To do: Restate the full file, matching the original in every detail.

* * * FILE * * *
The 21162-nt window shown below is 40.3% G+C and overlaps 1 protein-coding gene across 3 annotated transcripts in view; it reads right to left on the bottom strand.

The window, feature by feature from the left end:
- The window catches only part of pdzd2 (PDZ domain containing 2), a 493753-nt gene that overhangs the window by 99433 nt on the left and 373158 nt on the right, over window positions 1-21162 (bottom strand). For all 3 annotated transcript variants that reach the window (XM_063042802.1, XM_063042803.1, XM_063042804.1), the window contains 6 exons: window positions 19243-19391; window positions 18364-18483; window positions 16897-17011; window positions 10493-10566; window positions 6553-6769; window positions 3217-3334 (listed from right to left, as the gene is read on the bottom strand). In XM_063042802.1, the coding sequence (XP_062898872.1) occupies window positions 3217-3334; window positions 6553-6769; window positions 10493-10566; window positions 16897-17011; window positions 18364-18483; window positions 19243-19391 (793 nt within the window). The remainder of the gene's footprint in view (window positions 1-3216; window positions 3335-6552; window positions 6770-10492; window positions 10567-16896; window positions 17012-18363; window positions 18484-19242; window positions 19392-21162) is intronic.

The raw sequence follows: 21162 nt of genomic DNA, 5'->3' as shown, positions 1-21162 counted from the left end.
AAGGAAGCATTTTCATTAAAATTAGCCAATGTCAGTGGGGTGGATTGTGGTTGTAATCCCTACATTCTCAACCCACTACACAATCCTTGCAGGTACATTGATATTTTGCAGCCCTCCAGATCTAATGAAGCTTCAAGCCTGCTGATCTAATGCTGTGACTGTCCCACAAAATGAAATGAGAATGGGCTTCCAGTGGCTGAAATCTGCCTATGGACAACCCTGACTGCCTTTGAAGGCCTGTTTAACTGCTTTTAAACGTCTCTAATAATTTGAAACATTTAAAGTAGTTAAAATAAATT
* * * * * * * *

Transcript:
The 21162-nt window shown below is 40.3% G+C and overlaps 1 protein-coding gene across 3 annotated transcripts in view; it reads right to left on the bottom strand.

The window, feature by feature from the left end:
- The window catches only part of pdzd2 (PDZ domain containing 2), a 493753-nt gene that overhangs the window by 99433 nt on the left and 373158 nt on the right, over window positions 1-21162 (bottom strand). For all 3 annotated transcript variants that reach the window (XM_063042802.1, XM_063042803.1, XM_063042804.1), the window contains 6 exons: window positions 19243-19391; window positions 18364-18483; window positions 16897-17011; window positions 10493-10566; window positions 6553-6769; window positions 3217-3334 (listed from right to left, as the gene is read on the bottom strand). In XM_063042802.1, the coding sequence (XP_062898872.1) occupies window positions 3217-3334; window positions 6553-6769; window positions 10493-10566; window positions 16897-17011; window positions 18364-18483; window positions 19243-19391 (793 nt within the window). The remainder of the gene's footprint in view (window positions 1-3216; window positions 3335-6552; window positions 6770-10492; window positions 10567-16896; window positions 17012-18363; window positions 18484-19242; window positions 19392-21162) is intronic.

The raw sequence follows: 21162 nt of genomic DNA, 5'->3' as shown, positions 1-21162 counted from the left end.
AAGGAAGCATTTTCATTAAAATTAGCCAATGTCAGTGGGGTGGATTGTGGTTGTAATCCCTACATTCTCAACCCACTACACAATCCTTGCAGGTACATTGATATTTTGCAGCCCTCCAGATCTAATGAAGCTTCAAGCCTGCTGATCTAATGCTGTGACTGTCCCACAAAATGAAATGAGAATGGGCTTCCAGTGGCTGAAATCTGCCTATGGACAACCCTGACTGCCTTTGAAGGCCTGTTTAACTGCTTTTAAACGTCTCTAATAATTTGAAACATTTAAAGTAGTTAAAATAAATT